- The Washington Times - Wednesday, January 11, 2017

Senate Democrats brought out the big guns Wednesday for a final shot at damaging Sen. Jeff Sessions’ nomination for attorney general, with two prominent black lawmakers, including a civil rights hero from the House, testifying that they fear the Alabama Republican will not defend equal rights for minorities, homosexuals and women.

Sen. Cory A. Booker, New Jersey Democrat, took the unprecedented step of testifying against a fellow senator, saying Mr. Sessions’ record on civil rights disqualifies him from serving as the nation’s top law enforcement officer.

“Senator Sessions has not demonstrated a commitment to a central requirement of the job — to aggressively pursue the congressional mandate of civil rights, equal rights and justice for all. In fact, at numerous times in his career, he has demonstrated a hostility toward these convictions, and has worked to frustrate attempts to advance these ideals,” he told the Senate Judiciary Committee.

Rep. John Lewis, who led the 1965 “Bloody Sunday” march across the Edmund Pettus Bridge in Selma, Alabama, said Mr. Sessions’ law-and-order rhetoric stoked fear of a return to police beatings of blacks who challenged segregation or sought to vote.

“Those who are committed to equal justice in our society will wonder whether Senator Sessions’ call for law and order means today what it meant in Alabama when I was growing up,” said Mr. Lewis, Georgia Democrat.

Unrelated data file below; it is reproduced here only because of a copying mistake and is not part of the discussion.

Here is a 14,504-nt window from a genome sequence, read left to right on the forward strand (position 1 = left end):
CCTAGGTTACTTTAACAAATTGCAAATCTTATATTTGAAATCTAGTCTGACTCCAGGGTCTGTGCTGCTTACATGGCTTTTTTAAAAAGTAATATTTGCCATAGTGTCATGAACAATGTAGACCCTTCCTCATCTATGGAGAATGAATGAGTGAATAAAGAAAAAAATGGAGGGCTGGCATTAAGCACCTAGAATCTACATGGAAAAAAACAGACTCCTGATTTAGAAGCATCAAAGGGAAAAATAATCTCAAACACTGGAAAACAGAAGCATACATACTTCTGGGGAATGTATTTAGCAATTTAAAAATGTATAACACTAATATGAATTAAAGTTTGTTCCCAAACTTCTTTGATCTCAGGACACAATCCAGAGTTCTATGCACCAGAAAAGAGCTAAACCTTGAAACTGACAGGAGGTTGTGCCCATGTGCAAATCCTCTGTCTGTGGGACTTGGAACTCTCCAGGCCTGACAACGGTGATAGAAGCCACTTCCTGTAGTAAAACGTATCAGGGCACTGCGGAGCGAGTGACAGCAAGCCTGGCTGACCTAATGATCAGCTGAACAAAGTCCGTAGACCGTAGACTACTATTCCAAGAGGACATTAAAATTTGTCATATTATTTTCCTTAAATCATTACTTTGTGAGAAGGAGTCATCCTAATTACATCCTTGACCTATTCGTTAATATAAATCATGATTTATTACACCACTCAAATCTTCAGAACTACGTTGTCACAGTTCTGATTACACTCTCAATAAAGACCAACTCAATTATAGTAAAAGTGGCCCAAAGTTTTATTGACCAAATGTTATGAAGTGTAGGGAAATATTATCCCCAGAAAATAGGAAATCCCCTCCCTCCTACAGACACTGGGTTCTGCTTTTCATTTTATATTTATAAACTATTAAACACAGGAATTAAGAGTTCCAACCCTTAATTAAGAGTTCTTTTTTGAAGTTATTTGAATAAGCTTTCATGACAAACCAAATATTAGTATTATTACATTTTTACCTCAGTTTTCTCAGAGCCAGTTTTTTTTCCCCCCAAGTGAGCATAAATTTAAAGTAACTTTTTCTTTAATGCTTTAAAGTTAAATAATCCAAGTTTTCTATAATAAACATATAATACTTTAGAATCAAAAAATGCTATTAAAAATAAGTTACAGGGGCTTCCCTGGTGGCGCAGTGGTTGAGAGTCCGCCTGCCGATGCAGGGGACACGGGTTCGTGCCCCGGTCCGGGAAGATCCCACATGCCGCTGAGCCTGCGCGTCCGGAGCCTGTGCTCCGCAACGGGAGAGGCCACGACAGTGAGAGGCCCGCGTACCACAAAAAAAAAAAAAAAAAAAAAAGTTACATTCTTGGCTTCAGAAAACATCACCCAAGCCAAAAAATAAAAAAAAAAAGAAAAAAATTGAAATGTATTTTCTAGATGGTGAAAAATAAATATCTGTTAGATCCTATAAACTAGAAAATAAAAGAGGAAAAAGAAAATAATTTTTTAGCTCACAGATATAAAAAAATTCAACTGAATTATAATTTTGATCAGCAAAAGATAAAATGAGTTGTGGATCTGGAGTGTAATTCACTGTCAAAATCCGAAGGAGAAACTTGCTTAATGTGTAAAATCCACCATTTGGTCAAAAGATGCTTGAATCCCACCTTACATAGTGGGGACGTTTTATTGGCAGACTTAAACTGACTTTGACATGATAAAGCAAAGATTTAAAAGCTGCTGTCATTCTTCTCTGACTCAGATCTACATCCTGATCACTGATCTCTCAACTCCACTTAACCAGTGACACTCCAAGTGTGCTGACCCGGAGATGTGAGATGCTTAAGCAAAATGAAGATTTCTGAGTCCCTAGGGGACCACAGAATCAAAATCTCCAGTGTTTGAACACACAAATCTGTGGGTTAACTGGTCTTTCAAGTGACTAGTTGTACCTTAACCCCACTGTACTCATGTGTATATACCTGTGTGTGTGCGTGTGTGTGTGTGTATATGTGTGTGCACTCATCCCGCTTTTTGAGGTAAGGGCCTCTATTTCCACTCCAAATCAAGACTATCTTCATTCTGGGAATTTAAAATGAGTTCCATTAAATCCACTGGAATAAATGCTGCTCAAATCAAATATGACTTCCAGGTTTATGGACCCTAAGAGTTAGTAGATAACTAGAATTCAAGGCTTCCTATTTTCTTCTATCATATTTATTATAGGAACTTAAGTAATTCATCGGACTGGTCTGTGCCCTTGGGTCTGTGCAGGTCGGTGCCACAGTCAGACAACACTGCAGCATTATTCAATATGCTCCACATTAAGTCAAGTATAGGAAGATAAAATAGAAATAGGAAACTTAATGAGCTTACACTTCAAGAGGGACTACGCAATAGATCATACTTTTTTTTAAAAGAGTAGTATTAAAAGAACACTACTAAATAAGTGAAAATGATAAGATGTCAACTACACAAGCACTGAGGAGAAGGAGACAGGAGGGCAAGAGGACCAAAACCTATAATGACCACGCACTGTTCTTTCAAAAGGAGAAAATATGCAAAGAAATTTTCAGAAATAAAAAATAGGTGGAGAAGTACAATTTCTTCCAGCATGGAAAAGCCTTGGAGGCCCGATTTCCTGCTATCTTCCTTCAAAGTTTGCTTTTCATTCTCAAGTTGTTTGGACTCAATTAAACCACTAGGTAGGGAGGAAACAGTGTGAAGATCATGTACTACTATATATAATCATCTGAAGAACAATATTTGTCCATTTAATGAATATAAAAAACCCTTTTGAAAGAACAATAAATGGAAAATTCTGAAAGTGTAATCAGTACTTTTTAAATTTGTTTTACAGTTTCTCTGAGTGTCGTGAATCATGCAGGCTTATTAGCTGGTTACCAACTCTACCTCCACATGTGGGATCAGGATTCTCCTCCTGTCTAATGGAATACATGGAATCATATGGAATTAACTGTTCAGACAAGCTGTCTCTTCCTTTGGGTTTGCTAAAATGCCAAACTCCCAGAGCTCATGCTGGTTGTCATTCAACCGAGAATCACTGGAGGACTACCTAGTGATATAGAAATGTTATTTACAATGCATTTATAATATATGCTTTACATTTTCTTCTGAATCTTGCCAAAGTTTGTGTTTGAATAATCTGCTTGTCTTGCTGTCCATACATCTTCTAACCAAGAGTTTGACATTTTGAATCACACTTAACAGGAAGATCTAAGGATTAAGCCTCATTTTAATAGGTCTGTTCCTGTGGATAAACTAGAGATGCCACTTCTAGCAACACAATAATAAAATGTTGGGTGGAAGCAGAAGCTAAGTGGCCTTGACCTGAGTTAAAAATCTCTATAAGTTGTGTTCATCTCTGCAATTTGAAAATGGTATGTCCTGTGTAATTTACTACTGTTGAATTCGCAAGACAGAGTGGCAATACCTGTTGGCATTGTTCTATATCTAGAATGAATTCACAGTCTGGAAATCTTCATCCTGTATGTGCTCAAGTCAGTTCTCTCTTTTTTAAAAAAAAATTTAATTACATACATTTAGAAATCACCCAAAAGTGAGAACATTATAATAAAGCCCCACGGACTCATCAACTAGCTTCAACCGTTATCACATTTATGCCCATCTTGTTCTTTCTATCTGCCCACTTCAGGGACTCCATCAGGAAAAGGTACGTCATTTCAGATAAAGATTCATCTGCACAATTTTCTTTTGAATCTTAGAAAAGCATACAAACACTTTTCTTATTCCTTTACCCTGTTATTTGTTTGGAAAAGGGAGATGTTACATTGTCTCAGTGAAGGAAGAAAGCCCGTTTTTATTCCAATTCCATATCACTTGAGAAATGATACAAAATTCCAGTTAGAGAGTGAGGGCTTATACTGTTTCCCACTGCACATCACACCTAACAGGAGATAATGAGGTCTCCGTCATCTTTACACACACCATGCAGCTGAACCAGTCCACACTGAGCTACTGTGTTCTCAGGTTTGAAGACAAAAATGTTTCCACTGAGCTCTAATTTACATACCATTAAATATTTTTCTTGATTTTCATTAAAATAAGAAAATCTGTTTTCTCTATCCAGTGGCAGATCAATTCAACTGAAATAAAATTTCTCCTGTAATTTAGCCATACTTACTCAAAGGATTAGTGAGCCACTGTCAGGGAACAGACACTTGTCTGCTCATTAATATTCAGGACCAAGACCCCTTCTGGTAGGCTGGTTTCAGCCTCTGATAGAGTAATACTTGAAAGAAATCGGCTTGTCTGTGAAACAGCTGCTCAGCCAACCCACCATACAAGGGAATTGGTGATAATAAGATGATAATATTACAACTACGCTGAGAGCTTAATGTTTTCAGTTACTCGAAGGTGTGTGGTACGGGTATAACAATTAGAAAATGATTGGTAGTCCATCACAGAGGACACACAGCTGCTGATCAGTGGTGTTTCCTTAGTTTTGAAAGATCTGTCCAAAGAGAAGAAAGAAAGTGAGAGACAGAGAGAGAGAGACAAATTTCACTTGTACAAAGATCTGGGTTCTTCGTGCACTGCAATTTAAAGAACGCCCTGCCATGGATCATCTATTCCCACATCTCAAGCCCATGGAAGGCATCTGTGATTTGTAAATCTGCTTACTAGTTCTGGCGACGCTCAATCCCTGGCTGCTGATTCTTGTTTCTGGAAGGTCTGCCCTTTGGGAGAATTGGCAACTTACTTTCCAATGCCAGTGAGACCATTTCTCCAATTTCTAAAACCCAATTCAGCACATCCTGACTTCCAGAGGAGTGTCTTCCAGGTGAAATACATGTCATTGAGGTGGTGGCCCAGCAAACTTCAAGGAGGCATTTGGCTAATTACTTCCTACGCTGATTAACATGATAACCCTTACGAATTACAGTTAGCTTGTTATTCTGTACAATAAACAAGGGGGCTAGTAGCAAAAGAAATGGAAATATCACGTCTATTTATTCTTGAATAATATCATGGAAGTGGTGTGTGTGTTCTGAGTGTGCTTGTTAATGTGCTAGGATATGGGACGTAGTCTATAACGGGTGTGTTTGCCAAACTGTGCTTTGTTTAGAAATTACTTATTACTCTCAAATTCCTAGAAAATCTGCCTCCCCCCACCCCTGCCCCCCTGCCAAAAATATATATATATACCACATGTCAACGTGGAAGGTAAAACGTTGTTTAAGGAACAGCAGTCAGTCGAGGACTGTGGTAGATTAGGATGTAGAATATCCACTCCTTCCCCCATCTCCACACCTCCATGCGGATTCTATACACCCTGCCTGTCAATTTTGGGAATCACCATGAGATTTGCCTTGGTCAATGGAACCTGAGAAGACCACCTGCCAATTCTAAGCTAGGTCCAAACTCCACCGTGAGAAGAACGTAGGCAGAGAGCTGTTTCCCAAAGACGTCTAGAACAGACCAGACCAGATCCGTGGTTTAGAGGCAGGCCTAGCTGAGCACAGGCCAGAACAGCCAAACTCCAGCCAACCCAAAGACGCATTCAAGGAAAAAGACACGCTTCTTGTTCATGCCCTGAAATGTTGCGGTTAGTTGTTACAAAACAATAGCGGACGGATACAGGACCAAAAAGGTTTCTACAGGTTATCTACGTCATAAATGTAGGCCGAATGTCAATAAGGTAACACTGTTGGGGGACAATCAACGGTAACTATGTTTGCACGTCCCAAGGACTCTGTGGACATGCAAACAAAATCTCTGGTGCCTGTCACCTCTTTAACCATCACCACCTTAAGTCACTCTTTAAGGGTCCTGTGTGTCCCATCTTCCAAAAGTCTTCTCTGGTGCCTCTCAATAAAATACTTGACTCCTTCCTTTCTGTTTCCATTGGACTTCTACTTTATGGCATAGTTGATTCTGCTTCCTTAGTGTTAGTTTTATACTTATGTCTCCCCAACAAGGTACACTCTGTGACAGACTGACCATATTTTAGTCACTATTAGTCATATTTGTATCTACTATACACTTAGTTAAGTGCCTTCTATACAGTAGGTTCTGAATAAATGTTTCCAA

The testimony capped two days of confirmation hearings in which Democrats painted a portrait of Mr. Sessions as a racist, sexist homophobe and anti-Muslim bigot — making the Alabama senator and former federal prosecutor the poster child for congressional Democrats’ efforts to undermine President-elect Donald Trump’s agenda before the New York billionaire even takes the oath of office.

The effort, however, did not appear to hurt Mr. Sessions’ prospects in the Republican-run Senate, with several Democratic senators expected to join the majority Republicans in confirming their Senate colleague as the nation’s top law enforcement officer.

“The consensus is [Mr. Sessions] has held up very well,” said Sen. Roger F. Wicker, Mississippi Republican.

Immediately following the close of Wedensday’s hearing, Sen. Marco Rubio, a Republican who has been hard on some of Mr. Trump’s Cabinet picks, announced his support.

“Jeff is a formidable lawyer with an intense passion for defending the Constitution — two of the many qualities that will serve him well as attorney general of the United States,” the Florida senator said. “Jeff understands the threats our nation faces, including radical Islamic terrorists within our borders and illicit drugs destroying our communities. I am confident he will make protecting our neighborhoods a top priority.

Mr. Booker and Mr. Lewis appeared in the final panel at the hearing, along with Rep. Cedric L. Richmond, Louisiana Democrat and chairman of the Congressional Black Caucus.

The first row of seats directly behind the panel in the ornate Senate hearing room was filled with members of the CBC.

Mr. Richmond said the Republican-run committee’s decision to schedule Mr. Lewis and the other black witnesses for the final panel was “equivalent of being sent to the back of the bus.”